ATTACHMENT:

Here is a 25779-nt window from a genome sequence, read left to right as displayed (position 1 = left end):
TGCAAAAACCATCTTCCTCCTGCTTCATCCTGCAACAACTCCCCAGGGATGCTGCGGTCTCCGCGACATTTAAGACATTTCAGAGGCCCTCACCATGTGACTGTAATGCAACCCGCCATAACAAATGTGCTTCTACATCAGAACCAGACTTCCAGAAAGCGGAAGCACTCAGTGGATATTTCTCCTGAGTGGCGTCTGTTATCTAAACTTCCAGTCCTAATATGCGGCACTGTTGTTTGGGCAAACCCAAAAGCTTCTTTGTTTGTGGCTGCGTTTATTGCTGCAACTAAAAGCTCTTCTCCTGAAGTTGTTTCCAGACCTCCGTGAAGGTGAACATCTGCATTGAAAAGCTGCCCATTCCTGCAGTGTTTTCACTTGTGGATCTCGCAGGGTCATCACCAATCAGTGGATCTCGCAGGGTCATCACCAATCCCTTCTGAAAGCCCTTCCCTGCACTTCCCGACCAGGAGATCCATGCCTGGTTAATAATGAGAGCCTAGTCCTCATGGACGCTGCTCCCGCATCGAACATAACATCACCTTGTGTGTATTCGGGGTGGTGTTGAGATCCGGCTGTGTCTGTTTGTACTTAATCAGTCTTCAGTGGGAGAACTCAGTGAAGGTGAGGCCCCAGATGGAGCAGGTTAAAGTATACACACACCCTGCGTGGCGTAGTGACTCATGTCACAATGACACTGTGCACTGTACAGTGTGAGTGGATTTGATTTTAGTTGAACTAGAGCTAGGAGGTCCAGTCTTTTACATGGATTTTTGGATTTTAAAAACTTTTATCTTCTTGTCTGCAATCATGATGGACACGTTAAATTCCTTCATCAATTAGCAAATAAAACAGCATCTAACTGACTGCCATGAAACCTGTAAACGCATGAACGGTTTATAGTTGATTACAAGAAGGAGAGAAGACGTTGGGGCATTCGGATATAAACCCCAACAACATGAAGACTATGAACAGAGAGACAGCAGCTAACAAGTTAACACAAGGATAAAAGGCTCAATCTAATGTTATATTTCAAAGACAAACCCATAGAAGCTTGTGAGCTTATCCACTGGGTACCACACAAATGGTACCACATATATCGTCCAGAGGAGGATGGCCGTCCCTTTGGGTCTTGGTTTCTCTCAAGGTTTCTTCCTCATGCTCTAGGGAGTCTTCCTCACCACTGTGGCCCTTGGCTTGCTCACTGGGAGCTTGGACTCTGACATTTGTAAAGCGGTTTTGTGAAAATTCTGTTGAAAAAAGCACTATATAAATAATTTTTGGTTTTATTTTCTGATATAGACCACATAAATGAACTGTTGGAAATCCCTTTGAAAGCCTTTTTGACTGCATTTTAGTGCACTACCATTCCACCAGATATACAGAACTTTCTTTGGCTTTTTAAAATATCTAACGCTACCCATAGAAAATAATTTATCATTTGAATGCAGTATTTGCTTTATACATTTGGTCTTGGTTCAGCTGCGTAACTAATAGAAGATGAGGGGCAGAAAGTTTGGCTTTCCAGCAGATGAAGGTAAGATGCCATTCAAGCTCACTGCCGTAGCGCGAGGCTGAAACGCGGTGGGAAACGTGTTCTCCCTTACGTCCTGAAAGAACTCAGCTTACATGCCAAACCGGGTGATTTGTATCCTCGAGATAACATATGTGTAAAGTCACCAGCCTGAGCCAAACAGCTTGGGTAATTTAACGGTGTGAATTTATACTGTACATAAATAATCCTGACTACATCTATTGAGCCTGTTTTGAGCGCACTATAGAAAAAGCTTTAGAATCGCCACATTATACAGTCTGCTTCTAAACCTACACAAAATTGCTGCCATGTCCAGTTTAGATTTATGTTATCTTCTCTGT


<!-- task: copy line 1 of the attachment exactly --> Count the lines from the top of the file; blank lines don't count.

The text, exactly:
Here is a 25779-nt window from a genome sequence, read left to right as displayed (position 1 = left end):